Five most anticipated elections of 2024

Biden and Trump

2024 will turn out to be one of the years with busiest elections in recent times as a larger per cent of the population in the world will be electing their leaders.

No fewer than 30 countries will elect presidents while 20 elect their parliament.

Observers alert of risk in places of disinformation and manipulation of the process through the use of artificial intelligence.

Below is a list of five countries with the most anticipated elections:

1. Trump-Biden rematch?

On November 5 2024, Americans will choose their next president in a race that could see ex-president Donald Trump win back the White House despite facing 91 felony counts.

Polls have shown that a majority of voters think that Joe Biden, the Democratic incumbent, is too old to be commander-in-chief but he remains virtually unchallenged within his party for the Democratic nomination.

Disinformation looks set to be a feature of the campaign, a hangover from the last foul-tempered contest that ended with Trump supporters storming the US Capitol to try to halt the certification of Biden’s victory.\

Trump has emerged as the runaway front-runner among Republican candidates since the beginning of its nomination contest, recently scoring a landslide win in Iowa.

2. Six more years of Putin?

Russian President Vladimir Putin, riding high on his claim to have the upper hand in the Ukraine war two years after Moscow’s invasion, is hoping to extend his 24-year rule by another six years in the March elections.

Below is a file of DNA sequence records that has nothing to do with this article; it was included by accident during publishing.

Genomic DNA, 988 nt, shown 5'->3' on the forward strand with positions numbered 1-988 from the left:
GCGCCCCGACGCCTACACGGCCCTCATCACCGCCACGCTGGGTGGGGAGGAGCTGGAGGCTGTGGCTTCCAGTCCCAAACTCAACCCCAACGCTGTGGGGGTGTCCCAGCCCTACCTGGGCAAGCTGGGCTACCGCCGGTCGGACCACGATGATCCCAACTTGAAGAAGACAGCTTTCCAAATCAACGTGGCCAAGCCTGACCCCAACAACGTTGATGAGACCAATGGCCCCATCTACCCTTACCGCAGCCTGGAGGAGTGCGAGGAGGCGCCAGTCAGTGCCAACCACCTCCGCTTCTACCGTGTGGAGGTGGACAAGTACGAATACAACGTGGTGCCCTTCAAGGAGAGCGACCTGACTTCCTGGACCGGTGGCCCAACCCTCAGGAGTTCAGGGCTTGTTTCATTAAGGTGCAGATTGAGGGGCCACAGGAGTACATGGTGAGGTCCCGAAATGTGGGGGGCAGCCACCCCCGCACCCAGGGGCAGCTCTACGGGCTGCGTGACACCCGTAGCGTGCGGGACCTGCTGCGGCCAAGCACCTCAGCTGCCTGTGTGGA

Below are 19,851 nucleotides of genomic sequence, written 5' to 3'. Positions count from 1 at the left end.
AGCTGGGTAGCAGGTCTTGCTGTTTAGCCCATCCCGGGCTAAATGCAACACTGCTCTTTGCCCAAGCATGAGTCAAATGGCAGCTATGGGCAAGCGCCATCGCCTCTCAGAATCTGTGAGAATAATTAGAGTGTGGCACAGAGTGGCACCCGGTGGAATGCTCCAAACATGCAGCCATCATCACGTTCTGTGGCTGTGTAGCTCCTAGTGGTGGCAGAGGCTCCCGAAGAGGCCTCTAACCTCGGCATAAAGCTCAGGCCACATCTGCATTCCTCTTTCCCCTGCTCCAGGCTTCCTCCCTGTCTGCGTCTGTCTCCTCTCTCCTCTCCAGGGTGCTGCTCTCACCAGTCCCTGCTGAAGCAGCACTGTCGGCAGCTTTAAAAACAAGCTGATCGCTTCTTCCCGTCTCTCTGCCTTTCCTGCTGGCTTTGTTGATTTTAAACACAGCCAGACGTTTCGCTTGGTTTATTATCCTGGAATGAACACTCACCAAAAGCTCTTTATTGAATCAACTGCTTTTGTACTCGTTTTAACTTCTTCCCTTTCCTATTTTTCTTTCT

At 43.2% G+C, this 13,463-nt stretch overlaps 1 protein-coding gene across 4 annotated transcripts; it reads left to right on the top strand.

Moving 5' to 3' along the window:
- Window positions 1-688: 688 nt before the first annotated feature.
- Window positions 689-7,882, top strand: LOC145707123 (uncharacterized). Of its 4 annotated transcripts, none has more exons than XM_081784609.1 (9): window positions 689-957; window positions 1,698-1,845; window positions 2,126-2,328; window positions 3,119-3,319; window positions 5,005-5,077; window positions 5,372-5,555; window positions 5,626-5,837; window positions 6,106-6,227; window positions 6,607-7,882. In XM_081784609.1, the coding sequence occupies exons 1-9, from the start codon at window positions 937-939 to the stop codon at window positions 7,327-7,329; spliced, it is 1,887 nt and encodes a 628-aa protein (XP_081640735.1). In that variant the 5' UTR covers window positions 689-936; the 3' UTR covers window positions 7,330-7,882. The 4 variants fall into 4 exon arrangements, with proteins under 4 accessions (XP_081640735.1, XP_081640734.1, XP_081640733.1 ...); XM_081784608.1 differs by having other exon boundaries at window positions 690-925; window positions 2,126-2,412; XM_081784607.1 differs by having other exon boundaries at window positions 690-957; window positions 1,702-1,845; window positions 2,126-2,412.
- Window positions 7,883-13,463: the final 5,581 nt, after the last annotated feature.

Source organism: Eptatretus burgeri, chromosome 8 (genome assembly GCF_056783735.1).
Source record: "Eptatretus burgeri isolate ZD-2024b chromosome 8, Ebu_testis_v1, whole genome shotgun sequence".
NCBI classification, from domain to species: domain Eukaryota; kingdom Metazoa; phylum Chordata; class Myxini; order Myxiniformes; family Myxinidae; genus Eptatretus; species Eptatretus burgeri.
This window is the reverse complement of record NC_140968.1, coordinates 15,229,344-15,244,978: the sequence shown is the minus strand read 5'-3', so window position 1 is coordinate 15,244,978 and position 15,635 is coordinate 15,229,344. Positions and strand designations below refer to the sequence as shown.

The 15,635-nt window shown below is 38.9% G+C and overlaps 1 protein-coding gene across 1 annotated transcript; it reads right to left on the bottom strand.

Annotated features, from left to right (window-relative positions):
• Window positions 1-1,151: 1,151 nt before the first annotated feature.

Putin is running for a fifth term, which would keep him in power until 2030.

In 2020, he had the constitution amended to allow him to theoretically stay in power until 2036, which could potentially see him rule for longer than Joseph Stalin.

With the war in Ukraine being used to lock up or silence dissenters and opponents, there is little standing in his way.

His long-time nemesis, opposition leader Alexei Navalny, is serving a 19-year prison sentence.

3. Modi mania

Nearly one billion Indians will be called on to vote in April-May when the world’s most populous nation goes to the polls in an election in which Prime Minister Narendra Modi and his nationalist BJP party are seeking a third term.

Modi’s political career and success have been based on support from India’s one-billion-plus Hindus and, critics say, stoking enmity toward the country’s large Muslim minority.

Despite a crackdown on civil liberties on his watch, he goes into the vote the clear favourite, with his supporters crediting him with boosting his country’s standing on the global stage.

4. Battle for Europe

The world’s largest transnational election in June will see more than 400 million people eligible to vote in the European Parliament election.

The vote will be a test of support for right-wing populists, who have the wind in their sails after the victory of Geert Wilders’s anti-Islam, anti-EU PVV Freedom Party in November’s Dutch elections, and last year’s win for Giorgia Meloni’s far-right Brothers of Italy.

Brussels can take heart however from Poland, where former European Council president Donald Tusk has returned to power on a solidly pro-EU platform.

5. Mexico’s first woman president?

A leftist former mayor of the capital and a businesswoman with Indigenous roots are both vying to make history in Mexico in June by becoming the first woman president of a country with a tradition of machismo.

The election is seen as a two-horse race between former Mexico City mayor Claudia Sheinbaum, who is running on behalf of outgoing President Andres Manuel Lopez Obrador’s Morena party, and Xochitl Galvez, representing an opposition coalition, the Broad Front for Mexico.

SOURCE:PUNNCH

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